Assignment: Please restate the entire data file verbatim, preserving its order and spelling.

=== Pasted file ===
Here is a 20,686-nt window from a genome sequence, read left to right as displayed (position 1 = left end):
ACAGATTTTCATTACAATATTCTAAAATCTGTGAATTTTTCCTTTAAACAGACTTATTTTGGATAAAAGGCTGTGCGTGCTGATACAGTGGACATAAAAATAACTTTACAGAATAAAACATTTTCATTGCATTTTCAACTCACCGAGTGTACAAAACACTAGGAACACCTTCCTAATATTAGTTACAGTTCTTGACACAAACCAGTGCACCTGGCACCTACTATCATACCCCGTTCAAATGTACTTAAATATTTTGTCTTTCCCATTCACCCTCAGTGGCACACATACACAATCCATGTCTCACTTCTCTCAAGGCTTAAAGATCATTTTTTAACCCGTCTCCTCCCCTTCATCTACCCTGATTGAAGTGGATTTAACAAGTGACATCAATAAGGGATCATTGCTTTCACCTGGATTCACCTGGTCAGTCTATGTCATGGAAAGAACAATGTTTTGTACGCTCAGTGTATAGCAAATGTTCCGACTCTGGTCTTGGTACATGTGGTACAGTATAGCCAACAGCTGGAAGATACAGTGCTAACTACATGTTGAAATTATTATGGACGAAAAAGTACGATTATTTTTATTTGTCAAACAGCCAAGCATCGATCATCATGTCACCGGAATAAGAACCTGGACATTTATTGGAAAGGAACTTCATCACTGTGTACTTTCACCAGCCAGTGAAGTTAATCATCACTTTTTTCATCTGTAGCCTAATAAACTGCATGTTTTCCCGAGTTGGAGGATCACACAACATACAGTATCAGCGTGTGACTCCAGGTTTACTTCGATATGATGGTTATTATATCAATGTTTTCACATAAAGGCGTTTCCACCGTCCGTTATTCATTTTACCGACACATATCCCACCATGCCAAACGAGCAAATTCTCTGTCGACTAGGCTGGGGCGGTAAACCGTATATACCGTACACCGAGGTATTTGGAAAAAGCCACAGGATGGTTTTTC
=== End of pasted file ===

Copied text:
Here is a 20,686-nt window from a genome sequence, read left to right as displayed (position 1 = left end):
ACAGATTTTCATTACAATATTCTAAAATCTGTGAATTTTTCCTTTAAACAGACTTATTTTGGATAAAAGGCTGTGCGTGCTGATACAGTGGACATAAAAATAACTTTACAGAATAAAACATTTTCATTGCATTTTCAACTCACCGAGTGTACAAAACACTAGGAACACCTTCCTAATATTAGTTACAGTTCTTGACACAAACCAGTGCACCTGGCACCTACTATCATACCCCGTTCAAATGTACTTAAATATTTTGTCTTTCCCATTCACCCTCAGTGGCACACATACACAATCCATGTCTCACTTCTCTCAAGGCTTAAAGATCATTTTTTAACCCGTCTCCTCCCCTTCATCTACCCTGATTGAAGTGGATTTAACAAGTGACATCAATAAGGGATCATTGCTTTCACCTGGATTCACCTGGTCAGTCTATGTCATGGAAAGAACAATGTTTTGTACGCTCAGTGTATAGCAAATGTTCCGACTCTGGTCTTGGTACATGTGGTACAGTATAGCCAACAGCTGGAAGATACAGTGCTAACTACATGTTGAAATTATTATGGACGAAAAAGTACGATTATTTTTATTTGTCAAACAGCCAAGCATCGATCATCATGTCACCGGAATAAGAACCTGGACATTTATTGGAAAGGAACTTCATCACTGTGTACTTTCACCAGCCAGTGAAGTTAATCATCACTTTTTTCATCTGTAGCCTAATAAACTGCATGTTTTCCCGAGTTGGAGGATCACACAACATACAGTATCAGCGTGTGACTCCAGGTTTACTTCGATATGATGGTTATTATATCAATGTTTTCACATAAAGGCGTTTCCACCGTCCGTTATTCATTTTACCGACACATATCCCACCATGCCAAACGAGCAAATTCTCTGTCGACTAGGCTGGGGCGGTAAACCGTATATACCGTACACCGAGGTATTTGGAAAAAGCCACAGGATGGTTTTTC